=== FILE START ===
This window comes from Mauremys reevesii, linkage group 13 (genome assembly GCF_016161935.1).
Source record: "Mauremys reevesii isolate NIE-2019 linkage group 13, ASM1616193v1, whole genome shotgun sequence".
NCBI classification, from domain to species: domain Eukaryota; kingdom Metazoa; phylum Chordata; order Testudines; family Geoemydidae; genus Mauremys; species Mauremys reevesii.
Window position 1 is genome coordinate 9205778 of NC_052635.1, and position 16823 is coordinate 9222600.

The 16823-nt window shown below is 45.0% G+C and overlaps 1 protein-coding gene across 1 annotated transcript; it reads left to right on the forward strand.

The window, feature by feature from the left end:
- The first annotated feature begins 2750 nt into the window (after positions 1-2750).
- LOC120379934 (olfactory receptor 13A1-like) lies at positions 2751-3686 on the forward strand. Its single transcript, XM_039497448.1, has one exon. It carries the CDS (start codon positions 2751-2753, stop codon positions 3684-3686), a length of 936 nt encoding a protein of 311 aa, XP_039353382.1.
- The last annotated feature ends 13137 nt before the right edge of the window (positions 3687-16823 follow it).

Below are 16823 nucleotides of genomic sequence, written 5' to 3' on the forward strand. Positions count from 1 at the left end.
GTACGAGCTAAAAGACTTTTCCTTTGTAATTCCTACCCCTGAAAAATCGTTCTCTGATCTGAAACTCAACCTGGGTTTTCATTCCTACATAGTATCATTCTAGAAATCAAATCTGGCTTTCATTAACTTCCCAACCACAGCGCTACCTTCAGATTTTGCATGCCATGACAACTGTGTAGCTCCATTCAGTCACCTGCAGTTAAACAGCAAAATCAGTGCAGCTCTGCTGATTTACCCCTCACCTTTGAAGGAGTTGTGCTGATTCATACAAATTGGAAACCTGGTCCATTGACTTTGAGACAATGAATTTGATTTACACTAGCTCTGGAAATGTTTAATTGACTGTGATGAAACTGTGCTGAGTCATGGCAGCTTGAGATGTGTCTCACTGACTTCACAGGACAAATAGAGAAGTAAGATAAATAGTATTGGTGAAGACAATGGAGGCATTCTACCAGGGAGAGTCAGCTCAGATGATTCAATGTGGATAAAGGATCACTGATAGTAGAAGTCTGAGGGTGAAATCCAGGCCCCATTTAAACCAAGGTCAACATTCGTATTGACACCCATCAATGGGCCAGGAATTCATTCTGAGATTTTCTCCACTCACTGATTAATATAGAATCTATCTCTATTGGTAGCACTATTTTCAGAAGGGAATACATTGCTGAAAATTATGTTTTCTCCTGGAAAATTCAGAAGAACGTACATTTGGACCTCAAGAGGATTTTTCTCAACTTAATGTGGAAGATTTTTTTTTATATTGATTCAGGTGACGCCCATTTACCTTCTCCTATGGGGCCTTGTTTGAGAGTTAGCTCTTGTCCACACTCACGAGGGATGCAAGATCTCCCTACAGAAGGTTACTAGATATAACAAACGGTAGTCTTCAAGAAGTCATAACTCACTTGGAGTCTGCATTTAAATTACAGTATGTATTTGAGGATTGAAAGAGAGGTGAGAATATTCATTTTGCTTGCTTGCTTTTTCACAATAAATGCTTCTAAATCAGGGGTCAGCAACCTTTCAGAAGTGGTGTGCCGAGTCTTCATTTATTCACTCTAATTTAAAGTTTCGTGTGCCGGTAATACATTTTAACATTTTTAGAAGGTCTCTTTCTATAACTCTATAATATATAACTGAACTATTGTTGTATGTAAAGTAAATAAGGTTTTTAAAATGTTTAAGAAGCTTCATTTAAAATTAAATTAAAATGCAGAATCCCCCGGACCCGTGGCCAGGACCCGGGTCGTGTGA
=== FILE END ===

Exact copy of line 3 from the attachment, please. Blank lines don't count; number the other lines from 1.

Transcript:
NCBI classification, from domain to species: domain Eukaryota; kingdom Metazoa; phylum Chordata; order Testudines; family Geoemydidae; genus Mauremys; species Mauremys reevesii.